June 27, 2007, Dryden, CA-- The Stratospheric Observatory For Infrared Astronomy (SOFIA), an aircraft-mounted observatory developed by the US space agency National Aeronautics and Space Administration (NASA; Washington, DC) and the German Aerospace Center (DLR; Cologne, Germany), will be presented to the media in a debut event today at Dryden Flight Research Center on Edwards Air Force Base in California. At the heart of the telescope is a 2.7 meter mirror substrate using "Zerodur" glass-ceramic material manufactured by SCHOTT.
The material for the SOFIA telescope mirror substrate possesses a nearly zero thermal expansion coefficient, which allows it to maintain its shape and provide a constant optical basis, without distortion, despite wide temperature fluctuations. This is particularly important for SOFIA, since the telescope will operate at altitudes higher than seven miles, where the temperature can quickly drop down to minus 72 degrees Fahrenheit. The glass-ceramic is also strong enough to handle rough flying conditions and difficult landings with up to a nine fold gravitational force (9g).
To reduce the weight of the telescope as much as possible, the specially engineered Zerodur material was configured into a honeycomb shape on its non-reflecting side, reducing the mirror's weight to only 850 kg (1,874 lb) 78% less than what a similar solid mirror would weigh on a terrestrial deployed unit. The honeycomb design ensures that the mirror retains the strength and rigidity needed to endure the stress of several landings a week for decades.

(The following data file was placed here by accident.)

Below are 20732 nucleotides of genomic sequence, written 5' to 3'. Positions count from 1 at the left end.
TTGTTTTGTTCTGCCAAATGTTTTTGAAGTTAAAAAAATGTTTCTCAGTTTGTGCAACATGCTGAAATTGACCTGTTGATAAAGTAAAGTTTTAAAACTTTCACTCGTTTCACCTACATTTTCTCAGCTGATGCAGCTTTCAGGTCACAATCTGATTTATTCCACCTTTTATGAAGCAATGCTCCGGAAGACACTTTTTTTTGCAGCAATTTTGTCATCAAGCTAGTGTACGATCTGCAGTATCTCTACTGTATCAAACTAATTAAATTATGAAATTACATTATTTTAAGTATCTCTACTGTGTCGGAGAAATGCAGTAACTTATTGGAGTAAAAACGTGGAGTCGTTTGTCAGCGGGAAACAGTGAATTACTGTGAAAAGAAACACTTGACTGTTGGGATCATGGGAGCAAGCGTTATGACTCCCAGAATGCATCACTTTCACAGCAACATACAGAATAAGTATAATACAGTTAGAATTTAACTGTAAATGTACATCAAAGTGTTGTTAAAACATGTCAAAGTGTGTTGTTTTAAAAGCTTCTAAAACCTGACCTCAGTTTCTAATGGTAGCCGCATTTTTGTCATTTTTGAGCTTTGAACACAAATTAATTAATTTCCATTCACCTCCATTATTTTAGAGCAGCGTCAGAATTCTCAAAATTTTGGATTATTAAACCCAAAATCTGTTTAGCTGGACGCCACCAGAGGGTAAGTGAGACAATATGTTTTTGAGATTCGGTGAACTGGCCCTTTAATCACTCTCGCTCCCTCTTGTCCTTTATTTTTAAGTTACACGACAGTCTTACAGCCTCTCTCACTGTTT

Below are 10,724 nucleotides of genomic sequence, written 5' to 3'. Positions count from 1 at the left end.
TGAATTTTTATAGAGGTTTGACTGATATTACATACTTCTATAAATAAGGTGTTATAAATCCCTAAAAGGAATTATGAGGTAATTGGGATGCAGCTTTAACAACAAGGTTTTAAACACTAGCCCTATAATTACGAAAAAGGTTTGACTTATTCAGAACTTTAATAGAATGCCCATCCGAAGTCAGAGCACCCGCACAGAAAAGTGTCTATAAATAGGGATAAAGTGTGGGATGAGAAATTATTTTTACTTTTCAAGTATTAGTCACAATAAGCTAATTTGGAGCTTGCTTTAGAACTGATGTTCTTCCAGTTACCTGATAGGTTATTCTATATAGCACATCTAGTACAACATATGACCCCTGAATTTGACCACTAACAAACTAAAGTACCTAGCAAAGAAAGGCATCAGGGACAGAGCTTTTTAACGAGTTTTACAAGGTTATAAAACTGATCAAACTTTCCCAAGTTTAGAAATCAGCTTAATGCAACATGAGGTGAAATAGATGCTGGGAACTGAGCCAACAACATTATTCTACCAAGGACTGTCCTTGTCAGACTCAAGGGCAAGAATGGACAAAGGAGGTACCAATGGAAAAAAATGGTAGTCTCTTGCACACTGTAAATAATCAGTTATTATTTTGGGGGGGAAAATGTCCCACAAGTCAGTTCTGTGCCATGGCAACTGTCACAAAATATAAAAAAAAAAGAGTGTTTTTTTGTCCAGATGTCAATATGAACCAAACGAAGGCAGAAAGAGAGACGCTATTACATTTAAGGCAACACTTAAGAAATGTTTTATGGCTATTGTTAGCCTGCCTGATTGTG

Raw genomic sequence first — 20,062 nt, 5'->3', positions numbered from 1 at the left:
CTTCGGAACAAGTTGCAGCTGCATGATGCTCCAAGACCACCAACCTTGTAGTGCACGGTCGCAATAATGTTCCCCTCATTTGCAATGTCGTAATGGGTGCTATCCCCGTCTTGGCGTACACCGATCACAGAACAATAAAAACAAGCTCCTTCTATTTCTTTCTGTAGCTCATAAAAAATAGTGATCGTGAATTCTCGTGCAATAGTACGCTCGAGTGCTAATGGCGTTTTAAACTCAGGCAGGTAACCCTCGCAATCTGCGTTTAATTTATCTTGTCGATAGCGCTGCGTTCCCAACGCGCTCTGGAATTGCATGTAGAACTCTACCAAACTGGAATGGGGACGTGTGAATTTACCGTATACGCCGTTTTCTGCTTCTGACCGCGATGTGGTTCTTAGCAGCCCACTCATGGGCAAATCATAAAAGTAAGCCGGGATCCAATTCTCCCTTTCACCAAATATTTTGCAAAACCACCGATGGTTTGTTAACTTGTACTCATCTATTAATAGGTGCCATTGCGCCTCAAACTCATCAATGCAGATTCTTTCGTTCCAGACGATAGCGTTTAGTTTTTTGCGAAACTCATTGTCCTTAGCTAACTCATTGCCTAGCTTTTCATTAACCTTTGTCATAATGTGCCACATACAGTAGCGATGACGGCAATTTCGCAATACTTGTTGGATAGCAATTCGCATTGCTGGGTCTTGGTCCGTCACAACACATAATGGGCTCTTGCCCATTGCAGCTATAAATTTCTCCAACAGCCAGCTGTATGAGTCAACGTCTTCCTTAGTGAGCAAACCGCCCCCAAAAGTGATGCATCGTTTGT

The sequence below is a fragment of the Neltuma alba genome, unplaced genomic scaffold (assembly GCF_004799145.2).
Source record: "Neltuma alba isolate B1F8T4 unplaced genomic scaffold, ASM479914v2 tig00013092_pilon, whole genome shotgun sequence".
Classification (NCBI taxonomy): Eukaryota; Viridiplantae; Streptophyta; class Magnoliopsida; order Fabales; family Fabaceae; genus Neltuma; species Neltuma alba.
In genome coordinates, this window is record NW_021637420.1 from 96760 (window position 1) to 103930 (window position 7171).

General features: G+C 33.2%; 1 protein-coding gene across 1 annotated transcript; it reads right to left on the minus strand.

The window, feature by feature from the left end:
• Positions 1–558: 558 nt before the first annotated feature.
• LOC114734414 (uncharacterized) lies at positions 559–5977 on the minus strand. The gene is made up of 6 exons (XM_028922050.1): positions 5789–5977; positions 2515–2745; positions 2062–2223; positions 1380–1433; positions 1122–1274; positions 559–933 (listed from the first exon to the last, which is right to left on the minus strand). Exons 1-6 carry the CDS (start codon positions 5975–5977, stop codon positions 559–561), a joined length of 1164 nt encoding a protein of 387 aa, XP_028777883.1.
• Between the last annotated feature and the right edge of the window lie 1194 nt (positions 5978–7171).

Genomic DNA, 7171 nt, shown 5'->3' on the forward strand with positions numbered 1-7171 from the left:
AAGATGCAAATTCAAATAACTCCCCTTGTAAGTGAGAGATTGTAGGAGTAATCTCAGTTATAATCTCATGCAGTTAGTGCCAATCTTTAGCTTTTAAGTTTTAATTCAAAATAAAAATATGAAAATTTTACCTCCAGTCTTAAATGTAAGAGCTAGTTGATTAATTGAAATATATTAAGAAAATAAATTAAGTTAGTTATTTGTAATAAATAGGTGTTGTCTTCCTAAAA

Flying in the stratosphere, SOFIA will be able to collect UV radiation from 300 nm, visible light and infrared radiation up to the 1600 micron wavelength range. Even the largest ground-based telescopes are not able to collect infrared radiation in this range, because it is almost completely absorbed by atmospheric water vapor. Infrared radiation is particularly important to astronomers, as this type of radiation constitutes about half of the radiation in the universe and carries important information from the "Big Bang" and early universe.
SOFIA also offers several advantages over satellite telescopes. Since it is not restricted to a standard earth orbit it can get every cosmic event quickly on sight. SOFIA also uses a larger mirror than present satellite telescopes, where mirror size is limited due to cost considerations. SOFIA can be equipped with not only a large number but also more advanced measuring and observation instruments than satellite telescopes. And since it can be easily brought back to earth, regular maintenance is possible, which allows it to last longer.
The Zerodur glass-ceramic material has been used in mirror substrates for earthbound and orbital telescopes, including the Mars Reconnaissance Observer HiRISE (High Resolution Imaging Science Experiment) telescope, and the Keck Telescopes in Hawaii.
For more information, contact Schott North America.